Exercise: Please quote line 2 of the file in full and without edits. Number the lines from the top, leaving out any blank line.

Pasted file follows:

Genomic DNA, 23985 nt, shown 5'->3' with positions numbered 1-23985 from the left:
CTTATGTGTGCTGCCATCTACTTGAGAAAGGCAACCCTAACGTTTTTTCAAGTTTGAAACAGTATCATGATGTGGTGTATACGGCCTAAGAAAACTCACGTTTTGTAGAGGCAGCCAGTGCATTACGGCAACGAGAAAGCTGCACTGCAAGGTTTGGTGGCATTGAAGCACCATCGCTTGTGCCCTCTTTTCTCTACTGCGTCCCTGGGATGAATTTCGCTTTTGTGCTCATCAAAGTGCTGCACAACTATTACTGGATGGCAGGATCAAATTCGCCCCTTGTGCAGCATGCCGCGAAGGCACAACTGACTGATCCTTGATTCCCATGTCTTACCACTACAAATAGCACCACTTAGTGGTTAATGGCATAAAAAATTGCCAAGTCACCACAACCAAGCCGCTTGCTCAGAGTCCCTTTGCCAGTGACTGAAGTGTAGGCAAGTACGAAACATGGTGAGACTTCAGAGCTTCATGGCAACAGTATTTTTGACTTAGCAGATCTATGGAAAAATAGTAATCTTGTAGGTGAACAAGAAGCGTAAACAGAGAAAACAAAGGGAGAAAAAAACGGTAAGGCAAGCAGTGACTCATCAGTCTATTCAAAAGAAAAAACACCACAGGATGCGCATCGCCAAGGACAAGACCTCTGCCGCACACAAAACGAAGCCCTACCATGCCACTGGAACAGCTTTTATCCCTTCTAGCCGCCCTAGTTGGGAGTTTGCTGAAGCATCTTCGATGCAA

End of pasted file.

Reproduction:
CTTATGTGTGCTGCCATCTACTTGAGAAAGGCAACCCTAACGTTTTTTCAAGTTTGAAACAGTATCATGATGTGGTGTATACGGCCTAAGAAAACTCACGTTTTGTAGAGGCAGCCAGTGCATTACGGCAACGAGAAAGCTGCACTGCAAGGTTTGGTGGCATTGAAGCACCATCGCTTGTGCCCTCTTTTCTCTACTGCGTCCCTGGGATGAATTTCGCTTTTGTGCTCATCAAAGTGCTGCACAACTATTACTGGATGGCAGGATCAAATTCGCCCCTTGTGCAGCATGCCGCGAAGGCACAACTGACTGATCCTTGATTCCCATGTCTTACCACTACAAATAGCACCACTTAGTGGTTAATGGCATAAAAAATTGCCAAGTCACCACAACCAAGCCGCTTGCTCAGAGTCCCTTTGCCAGTGACTGAAGTGTAGGCAAGTACGAAACATGGTGAGACTTCAGAGCTTCATGGCAACAGTATTTTTGACTTAGCAGATCTATGGAAAAATAGTAATCTTGTAGGTGAACAAGAAGCGTAAACAGAGAAAACAAAGGGAGAAAAAAACGGTAAGGCAAGCAGTGACTCATCAGTCTATTCAAAAGAAAAAACACCACAGGATGCGCATCGCCAAGGACAAGACCTCTGCCGCACACAAAACGAAGCCCTACCATGCCACTGGAACAGCTTTTATCCCTTCTAGCCGCCCTAGTTGGGAGTTTGCTGAAGCATCTTCGATGCAA